South Carolina football superlatives at the midpoint of the season:
It’s tempting to make an argument for Deebo Samuel here. The junior wide receiver hasn’t played for three-plus games, and he still leads the team in all-purpose yardage by more than 100 yards. Samuel had 474 total yards and six touchdowns in less than three games. Bryan Edwards is the active leader in all-purpose yards with 368.
However, because Samuel has now played less than half the season, the vote here goes to quarterback Jake Bentley. The sophomore is completing 60.6 percent of his passes for 1,456 yards, 12 touchdowns and four interceptions. Bentley hasn’t been perfect this season, but he’s third in the SEC in passing despite getting no help from a running game most of the season.
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If Skai Moore is going to lead South Carolina in tackles for a fourth season, he’s going to have to get busy. Right now, sophomore linebacker T.J. Brunson is the team leader with 49 stops and looks like a future star at the position.
Still, Moore’s versatility makes him the defensive MVP at this point. Along with being second on the team in tackles with 42, Moore has five tackles-for-loss (which is second on the team), one sack, three quarterback hurries and two interceptions. His pick-six Saturday against Arkansas gave him 13 career interceptions, one short of the school’s career record.
It’s still the first one. South Carolina’s 35-28 win over N.C. State in the season-opener looks more impressive every time the Wolfpack play. Since losing to the Gamecocks, N.C. State has beaten Florida State and Louisville. That game was South Carolina at its opportunistic best.
The Gamecocks were outgained 504 yards to 246 yards, had 12 first downs to N.C. State’s 29 and had to defend 99 plays but won on the strength of a Samuel kick return, causing two fumbles and playing timely red zone defense. N.C. State, which is ranked No. 20 this week, hasn’t lost since that game.
It doesn’t look like anything special on the stat sheet: “Samuel, Deebo 39 yd pass from Bentley, Jake,” but it was one of the highlights of college football opening weekend and a play South Carolina fans won’t soon forget.
Originally looking for tight end Hayden Hurst, Bentley was flushed out of the pocket and rolled deep and to his right before finding Samuel in the back of the end zone with a pass that traveled 50 yards in the air and landed in the perfect spot. Samuel caught the ball with one hand, sealing this play’s iconic nature. On top of that, it gave the Gamecocks a lead they would not relinquish.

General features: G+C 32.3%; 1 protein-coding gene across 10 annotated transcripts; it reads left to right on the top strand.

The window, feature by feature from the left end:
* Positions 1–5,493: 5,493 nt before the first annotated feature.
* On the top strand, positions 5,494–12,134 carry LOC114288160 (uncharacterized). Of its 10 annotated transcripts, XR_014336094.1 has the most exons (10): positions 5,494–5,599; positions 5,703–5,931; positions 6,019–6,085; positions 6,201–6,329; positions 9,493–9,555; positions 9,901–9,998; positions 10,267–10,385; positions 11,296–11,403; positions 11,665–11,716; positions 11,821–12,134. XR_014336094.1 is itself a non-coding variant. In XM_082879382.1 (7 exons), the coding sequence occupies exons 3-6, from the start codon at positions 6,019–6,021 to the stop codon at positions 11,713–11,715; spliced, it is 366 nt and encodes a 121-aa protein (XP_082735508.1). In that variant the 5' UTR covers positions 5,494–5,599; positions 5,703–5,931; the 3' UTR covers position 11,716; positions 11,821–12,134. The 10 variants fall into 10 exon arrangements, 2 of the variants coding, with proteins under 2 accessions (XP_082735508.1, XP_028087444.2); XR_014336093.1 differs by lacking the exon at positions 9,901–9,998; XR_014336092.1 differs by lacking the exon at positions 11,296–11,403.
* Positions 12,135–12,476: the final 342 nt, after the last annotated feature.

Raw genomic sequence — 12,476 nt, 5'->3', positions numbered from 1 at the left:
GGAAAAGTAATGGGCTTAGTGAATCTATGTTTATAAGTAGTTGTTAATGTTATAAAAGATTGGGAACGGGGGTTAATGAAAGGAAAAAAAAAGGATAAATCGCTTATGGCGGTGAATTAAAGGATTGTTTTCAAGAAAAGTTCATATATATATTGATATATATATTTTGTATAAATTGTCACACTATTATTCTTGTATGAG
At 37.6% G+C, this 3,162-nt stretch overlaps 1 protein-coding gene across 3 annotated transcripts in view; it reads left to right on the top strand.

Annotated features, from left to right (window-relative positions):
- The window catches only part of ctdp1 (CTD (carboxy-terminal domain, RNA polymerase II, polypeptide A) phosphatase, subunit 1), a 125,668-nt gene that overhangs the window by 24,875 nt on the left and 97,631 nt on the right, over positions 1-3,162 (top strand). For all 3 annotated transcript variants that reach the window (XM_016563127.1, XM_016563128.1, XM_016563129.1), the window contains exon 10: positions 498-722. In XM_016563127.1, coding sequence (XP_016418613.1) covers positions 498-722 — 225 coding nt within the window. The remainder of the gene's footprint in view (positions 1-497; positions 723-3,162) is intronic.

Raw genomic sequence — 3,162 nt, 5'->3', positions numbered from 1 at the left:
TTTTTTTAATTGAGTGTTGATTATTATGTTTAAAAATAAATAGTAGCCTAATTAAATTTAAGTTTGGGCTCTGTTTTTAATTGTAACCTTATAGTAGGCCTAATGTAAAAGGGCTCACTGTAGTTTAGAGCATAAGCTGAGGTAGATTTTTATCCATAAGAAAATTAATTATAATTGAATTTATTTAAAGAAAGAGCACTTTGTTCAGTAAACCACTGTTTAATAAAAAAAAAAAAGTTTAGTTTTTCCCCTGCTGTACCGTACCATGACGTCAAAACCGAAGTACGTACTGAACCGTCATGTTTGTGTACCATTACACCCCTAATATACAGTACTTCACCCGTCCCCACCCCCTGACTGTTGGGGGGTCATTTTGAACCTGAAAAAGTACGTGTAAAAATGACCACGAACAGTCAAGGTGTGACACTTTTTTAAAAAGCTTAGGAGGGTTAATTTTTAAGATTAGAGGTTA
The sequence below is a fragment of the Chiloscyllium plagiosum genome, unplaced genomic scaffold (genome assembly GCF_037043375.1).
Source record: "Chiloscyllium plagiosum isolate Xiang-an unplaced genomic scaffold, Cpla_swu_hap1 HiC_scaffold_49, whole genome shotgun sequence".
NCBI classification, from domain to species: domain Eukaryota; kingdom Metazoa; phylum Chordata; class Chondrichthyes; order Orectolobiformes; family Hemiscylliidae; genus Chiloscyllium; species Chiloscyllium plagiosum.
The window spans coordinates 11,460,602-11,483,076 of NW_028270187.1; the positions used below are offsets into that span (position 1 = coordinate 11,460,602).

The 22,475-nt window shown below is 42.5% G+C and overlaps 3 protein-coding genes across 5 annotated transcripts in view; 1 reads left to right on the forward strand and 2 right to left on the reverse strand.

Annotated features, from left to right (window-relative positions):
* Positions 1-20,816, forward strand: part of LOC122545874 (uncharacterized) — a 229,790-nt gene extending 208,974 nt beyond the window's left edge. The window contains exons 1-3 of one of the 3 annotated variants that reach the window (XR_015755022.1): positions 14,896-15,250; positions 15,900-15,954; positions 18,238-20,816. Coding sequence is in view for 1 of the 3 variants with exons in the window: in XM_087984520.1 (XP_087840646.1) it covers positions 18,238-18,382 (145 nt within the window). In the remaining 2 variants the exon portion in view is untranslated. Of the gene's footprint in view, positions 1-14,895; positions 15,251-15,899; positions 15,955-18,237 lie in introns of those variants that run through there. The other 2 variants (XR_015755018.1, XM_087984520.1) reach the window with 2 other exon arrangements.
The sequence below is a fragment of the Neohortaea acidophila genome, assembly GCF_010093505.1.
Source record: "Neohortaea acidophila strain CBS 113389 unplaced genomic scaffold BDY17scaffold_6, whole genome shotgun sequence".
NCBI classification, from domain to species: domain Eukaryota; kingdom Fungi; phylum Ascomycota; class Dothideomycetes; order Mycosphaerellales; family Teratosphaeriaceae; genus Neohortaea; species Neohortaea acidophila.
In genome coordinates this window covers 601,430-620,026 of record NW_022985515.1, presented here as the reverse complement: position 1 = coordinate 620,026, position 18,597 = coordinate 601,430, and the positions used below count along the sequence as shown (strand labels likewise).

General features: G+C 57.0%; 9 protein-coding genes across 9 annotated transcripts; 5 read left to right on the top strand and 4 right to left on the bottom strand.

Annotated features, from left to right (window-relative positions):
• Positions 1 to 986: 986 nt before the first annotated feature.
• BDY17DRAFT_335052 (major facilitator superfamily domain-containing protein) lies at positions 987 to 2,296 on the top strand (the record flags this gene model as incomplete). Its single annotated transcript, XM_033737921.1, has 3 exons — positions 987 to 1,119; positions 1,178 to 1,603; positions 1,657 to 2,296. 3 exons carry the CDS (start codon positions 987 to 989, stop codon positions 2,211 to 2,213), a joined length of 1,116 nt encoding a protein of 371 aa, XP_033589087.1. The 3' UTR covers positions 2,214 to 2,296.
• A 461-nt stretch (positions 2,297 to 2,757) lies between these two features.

The Gamecocks have gotten a lot of help from first-year players on both sides of the ball, but none of has been more impactful than what a handful of defensive line newcomers have done.
Although they don’t get much attention, first-year defensive linemen Javon Kinlaw, Aaron Sterling and Brad Johnson have come in and provided depth at a position that’s very hard to play as a first-year player and at a position the Gamecocks desperately help at. Kinlaw, a 6-foot-6, 326-pound sophomore transfer from junior college, has worked his way into the starting lineup and made an impact blocking passes and field goals.
Football has always been a physically grueling game and the bigger and faster it gets, the more grueling it becomes. The type of long-term injuries suffered this year by Samuel and linebacker Bryson Allen-Williams are reminders of how quickly the game can alter what players have worked so long to achieve, but those moments pale in comparison to what happened to Terry Googer against Texas A&M.
Every time a player is taken off the field on a stretcher, it should be startling for all of us who take so much pleasure in what these players do. Seeing Googer, who is on his way to making a full recovery, raise his hand in a thumbs-up as he left the field was the best moment of the first half of the season and won’t be topped in the second half.